As exercise or alternative medicine

Potential benefits for adults

While much of the medical community regards the results of yoga research as significant, others point to many flaws which undermine results. Much of the research on yoga has taken the form of preliminary studies or clinical trials of low methodological quality, including small sample sizes, inadequate blinding, lack of randomization, and high risk of bias​.​

Long-term yoga users in the United States have reported musculoskeletal and mental health improvements, as well as reduced symptoms of asthma in asthmatics​.​ There is evidence to suggest that regular yoga practice increases brain GABA levels, and yoga has been shown to improve mood and anxiety more than some other metabolically-matched exercises, such as walking. The three main focuses of Hatha yoga (exercise, breathing, and meditation) make it beneficial to those suffering from heart disease. Overall, studies of the effects of yoga on heart disease suggest that yoga may reduce high blood-pressure, improve symptoms of heart failure, enhance cardiac rehabilitation, and lower cardiovascular risk factors.

There has been an emergence of studies investigating yoga as a complementary intervention for cancer patients. Yoga is used for treatment of cancer patients to decrease depression, insomnia, pain, and fatigue and to increase anxiety control.
​ ​Mindfulness Based Stress Reduction (MBSR) programs include yoga as a mind-body technique to reduce stress. A study found that after seven weeks the group treated with yoga reported significantly less mood disturbance and reduced stress compared to the control group. Another study found that MBSR had showed positive effects on sleep anxiety, quality of life, and spiritual growth in cancer patients.

Yoga has also been studied as a treatment for schizophrenia. Some encouraging, but inconclusive, evidence suggests that yoga as a complementary treatment may help alleviate symptoms of schizophrenia and improve health-related quality of life
Implementation of the Kundalini Yoga Lifestyle has shown to help substance abuse addicts increase their quality of life according to psychological questionnaires like the Behaviour and Symptom Identification Scale and the Quality of Recovery Index.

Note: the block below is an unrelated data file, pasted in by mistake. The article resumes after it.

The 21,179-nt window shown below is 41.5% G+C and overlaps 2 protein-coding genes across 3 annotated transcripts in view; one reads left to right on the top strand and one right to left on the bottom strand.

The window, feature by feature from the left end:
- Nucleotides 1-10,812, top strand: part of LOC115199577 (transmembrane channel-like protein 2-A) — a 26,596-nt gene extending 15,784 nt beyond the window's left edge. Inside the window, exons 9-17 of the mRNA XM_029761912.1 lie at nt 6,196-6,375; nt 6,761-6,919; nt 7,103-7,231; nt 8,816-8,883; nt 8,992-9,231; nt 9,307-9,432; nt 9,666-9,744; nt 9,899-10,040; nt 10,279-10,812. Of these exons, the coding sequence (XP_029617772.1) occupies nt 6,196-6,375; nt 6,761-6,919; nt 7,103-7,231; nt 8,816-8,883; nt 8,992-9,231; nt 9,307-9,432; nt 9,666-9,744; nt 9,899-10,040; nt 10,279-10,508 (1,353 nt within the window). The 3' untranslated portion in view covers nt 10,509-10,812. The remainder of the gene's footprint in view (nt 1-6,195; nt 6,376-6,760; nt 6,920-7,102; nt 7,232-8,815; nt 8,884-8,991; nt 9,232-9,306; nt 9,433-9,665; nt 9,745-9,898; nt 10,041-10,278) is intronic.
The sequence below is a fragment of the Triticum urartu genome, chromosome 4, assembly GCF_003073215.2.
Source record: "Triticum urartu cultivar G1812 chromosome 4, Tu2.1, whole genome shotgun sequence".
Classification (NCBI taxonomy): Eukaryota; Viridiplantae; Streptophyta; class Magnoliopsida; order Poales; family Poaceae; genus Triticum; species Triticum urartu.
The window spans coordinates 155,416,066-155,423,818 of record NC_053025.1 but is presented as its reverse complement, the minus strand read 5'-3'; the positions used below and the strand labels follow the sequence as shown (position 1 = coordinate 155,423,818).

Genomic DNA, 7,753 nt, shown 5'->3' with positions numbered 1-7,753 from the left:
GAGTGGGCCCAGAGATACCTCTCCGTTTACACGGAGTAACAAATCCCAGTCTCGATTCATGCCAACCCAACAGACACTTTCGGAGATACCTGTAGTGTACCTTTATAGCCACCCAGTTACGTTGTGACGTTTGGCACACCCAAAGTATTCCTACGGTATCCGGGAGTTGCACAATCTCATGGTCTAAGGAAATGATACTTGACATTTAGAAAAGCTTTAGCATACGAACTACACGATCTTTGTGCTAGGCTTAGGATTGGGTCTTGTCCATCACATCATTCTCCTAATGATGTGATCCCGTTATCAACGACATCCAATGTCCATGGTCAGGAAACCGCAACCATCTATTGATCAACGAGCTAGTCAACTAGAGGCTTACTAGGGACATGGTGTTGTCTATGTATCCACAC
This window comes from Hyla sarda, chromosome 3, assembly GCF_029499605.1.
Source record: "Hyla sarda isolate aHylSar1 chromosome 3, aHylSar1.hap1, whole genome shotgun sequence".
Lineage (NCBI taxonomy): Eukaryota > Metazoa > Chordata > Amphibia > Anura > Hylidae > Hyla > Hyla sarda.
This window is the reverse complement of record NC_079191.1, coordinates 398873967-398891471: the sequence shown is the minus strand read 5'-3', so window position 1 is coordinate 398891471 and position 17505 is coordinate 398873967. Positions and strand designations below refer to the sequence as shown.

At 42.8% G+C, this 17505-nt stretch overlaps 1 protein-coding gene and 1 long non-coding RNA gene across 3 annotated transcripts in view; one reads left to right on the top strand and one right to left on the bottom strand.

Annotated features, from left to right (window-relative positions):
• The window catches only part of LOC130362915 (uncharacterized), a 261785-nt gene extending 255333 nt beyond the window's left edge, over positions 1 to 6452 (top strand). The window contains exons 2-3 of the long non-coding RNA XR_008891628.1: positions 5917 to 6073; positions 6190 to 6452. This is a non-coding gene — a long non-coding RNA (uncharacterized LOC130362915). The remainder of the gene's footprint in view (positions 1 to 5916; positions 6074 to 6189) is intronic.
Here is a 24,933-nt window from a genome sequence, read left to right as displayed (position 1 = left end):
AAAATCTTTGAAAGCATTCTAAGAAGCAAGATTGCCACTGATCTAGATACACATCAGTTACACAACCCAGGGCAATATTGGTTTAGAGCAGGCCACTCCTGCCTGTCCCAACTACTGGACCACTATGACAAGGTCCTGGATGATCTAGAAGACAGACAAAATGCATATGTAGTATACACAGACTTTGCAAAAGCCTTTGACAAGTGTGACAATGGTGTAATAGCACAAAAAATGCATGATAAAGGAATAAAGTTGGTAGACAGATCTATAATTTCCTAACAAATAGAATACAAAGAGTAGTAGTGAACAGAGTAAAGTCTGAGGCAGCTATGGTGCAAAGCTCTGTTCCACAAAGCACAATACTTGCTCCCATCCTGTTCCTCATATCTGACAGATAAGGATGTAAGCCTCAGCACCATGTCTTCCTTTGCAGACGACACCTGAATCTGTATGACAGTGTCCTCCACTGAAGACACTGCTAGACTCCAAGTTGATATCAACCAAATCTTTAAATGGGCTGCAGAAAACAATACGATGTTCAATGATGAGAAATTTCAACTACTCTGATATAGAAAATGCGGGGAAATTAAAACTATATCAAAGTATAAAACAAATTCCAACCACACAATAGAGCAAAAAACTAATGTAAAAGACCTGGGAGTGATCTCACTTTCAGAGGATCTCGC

​T​he effectiveness of yoga to prevent secondary coronary heart disease is uncertain. There is no substantial evidence for the effectiveness of yoga in regulating heart rate variability.

Neurological disorders such as, but not limited to, Parkinson's disease, Dystonia, Huntington's disease, Multiple System Atrophy, and brain trauma and stroke are marked by numerous symptoms. Among the physical symptoms are rigidity, involuntary muscle contractions, bradykinesia (slowness of movement), dyskinesia (excessive and/or repetitive involuntary movement), and impaired balance.

Non-motor symptoms can also impact movement. For example, the sense of proprioception can be affected, limiting the ability to orient where one's limbs are in relation to the space around the body.
Other medical ailments can also restrict movement and affect muscle strength, flexibility and balance. Though not neurologically based, conditions such as aging, arthritis, fibromyalgia, lupus, and multiple sclerosis can benefit from yoga for movement disorders.
Muscle spasms, atrophy, and rigidity associated with movement disorders often restrict balance and range of motion. Research shows that the benefits of yoga for movement disorders include improved strength, flexibility, balance, overall fitness and quality of life.

A study by the Parkinson's Disease and Movement Disorder Society of India concluded that significant improvement resulted in each aspect measured in Parkinson’s patients who participated in the yoga program of a set series of modified poses.



Any health information in this is for sharing purposes only and not to be construed as medical advice. Readers are encouraged to make their own research and seek the advice of a licensed health care provider.